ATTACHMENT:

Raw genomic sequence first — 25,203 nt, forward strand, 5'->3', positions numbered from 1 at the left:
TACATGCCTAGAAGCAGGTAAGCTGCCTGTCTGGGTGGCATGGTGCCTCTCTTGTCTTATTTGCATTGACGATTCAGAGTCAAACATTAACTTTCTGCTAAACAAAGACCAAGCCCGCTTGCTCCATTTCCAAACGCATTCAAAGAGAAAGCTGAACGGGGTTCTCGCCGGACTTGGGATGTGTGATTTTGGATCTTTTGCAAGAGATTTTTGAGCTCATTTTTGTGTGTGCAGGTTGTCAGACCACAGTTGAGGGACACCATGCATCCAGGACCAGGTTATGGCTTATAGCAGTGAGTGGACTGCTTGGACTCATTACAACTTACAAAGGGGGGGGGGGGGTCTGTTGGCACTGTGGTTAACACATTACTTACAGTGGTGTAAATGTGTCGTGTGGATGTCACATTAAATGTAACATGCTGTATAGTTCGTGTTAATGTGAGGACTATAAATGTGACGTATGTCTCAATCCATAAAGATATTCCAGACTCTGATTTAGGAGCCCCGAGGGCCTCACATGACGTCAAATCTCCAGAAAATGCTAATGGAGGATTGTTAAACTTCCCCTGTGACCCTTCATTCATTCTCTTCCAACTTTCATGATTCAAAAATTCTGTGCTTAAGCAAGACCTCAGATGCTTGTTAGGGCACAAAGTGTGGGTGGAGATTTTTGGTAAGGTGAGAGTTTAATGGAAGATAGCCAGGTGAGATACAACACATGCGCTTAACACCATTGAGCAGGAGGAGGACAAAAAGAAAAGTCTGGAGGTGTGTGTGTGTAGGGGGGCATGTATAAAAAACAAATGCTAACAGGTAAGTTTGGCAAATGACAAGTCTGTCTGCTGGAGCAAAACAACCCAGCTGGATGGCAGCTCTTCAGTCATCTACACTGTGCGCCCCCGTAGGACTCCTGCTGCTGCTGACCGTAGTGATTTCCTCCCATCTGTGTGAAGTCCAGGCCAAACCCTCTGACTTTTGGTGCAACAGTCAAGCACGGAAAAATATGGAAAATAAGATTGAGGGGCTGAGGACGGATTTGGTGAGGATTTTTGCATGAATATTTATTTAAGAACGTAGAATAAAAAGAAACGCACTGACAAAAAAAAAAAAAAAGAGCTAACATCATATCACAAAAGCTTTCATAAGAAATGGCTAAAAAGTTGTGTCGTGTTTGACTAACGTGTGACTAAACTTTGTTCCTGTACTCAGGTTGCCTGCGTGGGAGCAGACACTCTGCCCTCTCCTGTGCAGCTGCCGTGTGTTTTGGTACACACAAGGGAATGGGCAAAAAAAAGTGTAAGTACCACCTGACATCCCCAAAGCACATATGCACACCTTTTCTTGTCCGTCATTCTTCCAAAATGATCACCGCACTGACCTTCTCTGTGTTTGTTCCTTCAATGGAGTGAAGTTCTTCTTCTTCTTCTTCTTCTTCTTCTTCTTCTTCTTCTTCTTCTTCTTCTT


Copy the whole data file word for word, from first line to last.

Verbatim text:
Raw genomic sequence first — 25,203 nt, forward strand, 5'->3', positions numbered from 1 at the left:
TACATGCCTAGAAGCAGGTAAGCTGCCTGTCTGGGTGGCATGGTGCCTCTCTTGTCTTATTTGCATTGACGATTCAGAGTCAAACATTAACTTTCTGCTAAACAAAGACCAAGCCCGCTTGCTCCATTTCCAAACGCATTCAAAGAGAAAGCTGAACGGGGTTCTCGCCGGACTTGGGATGTGTGATTTTGGATCTTTTGCAAGAGATTTTTGAGCTCATTTTTGTGTGTGCAGGTTGTCAGACCACAGTTGAGGGACACCATGCATCCAGGACCAGGTTATGGCTTATAGCAGTGAGTGGACTGCTTGGACTCATTACAACTTACAAAGGGGGGGGGGGGGTCTGTTGGCACTGTGGTTAACACATTACTTACAGTGGTGTAAATGTGTCGTGTGGATGTCACATTAAATGTAACATGCTGTATAGTTCGTGTTAATGTGAGGACTATAAATGTGACGTATGTCTCAATCCATAAAGATATTCCAGACTCTGATTTAGGAGCCCCGAGGGCCTCACATGACGTCAAATCTCCAGAAAATGCTAATGGAGGATTGTTAAACTTCCCCTGTGACCCTTCATTCATTCTCTTCCAACTTTCATGATTCAAAAATTCTGTGCTTAAGCAAGACCTCAGATGCTTGTTAGGGCACAAAGTGTGGGTGGAGATTTTTGGTAAGGTGAGAGTTTAATGGAAGATAGCCAGGTGAGATACAACACATGCGCTTAACACCATTGAGCAGGAGGAGGACAAAAAGAAAAGTCTGGAGGTGTGTGTGTGTAGGGGGGCATGTATAAAAAACAAATGCTAACAGGTAAGTTTGGCAAATGACAAGTCTGTCTGCTGGAGCAAAACAACCCAGCTGGATGGCAGCTCTTCAGTCATCTACACTGTGCGCCCCCGTAGGACTCCTGCTGCTGCTGACCGTAGTGATTTCCTCCCATCTGTGTGAAGTCCAGGCCAAACCCTCTGACTTTTGGTGCAACAGTCAAGCACGGAAAAATATGGAAAATAAGATTGAGGGGCTGAGGACGGATTTGGTGAGGATTTTTGCATGAATATTTATTTAAGAACGTAGAATAAAAAGAAACGCACTGACAAAAAAAAAAAAAAAGAGCTAACATCATATCACAAAAGCTTTCATAAGAAATGGCTAAAAAGTTGTGTCGTGTTTGACTAACGTGTGACTAAACTTTGTTCCTGTACTCAGGTTGCCTGCGTGGGAGCAGACACTCTGCCCTCTCCTGTGCAGCTGCCGTGTGTTTTGGTACACACAAGGGAATGGGCAAAAAAAAGTGTAAGTACCACCTGACATCCCCAAAGCACATATGCACACCTTTTCTTGTCCGTCATTCTTCCAAAATGATCACCGCACTGACCTTCTCTGTGTTTGTTCCTTCAATGGAGTGAAGTTCTTCTTCTTCTTCTTCTTCTTCTTCTTCTTCTTCTTCTTCTTCTTCTTCTT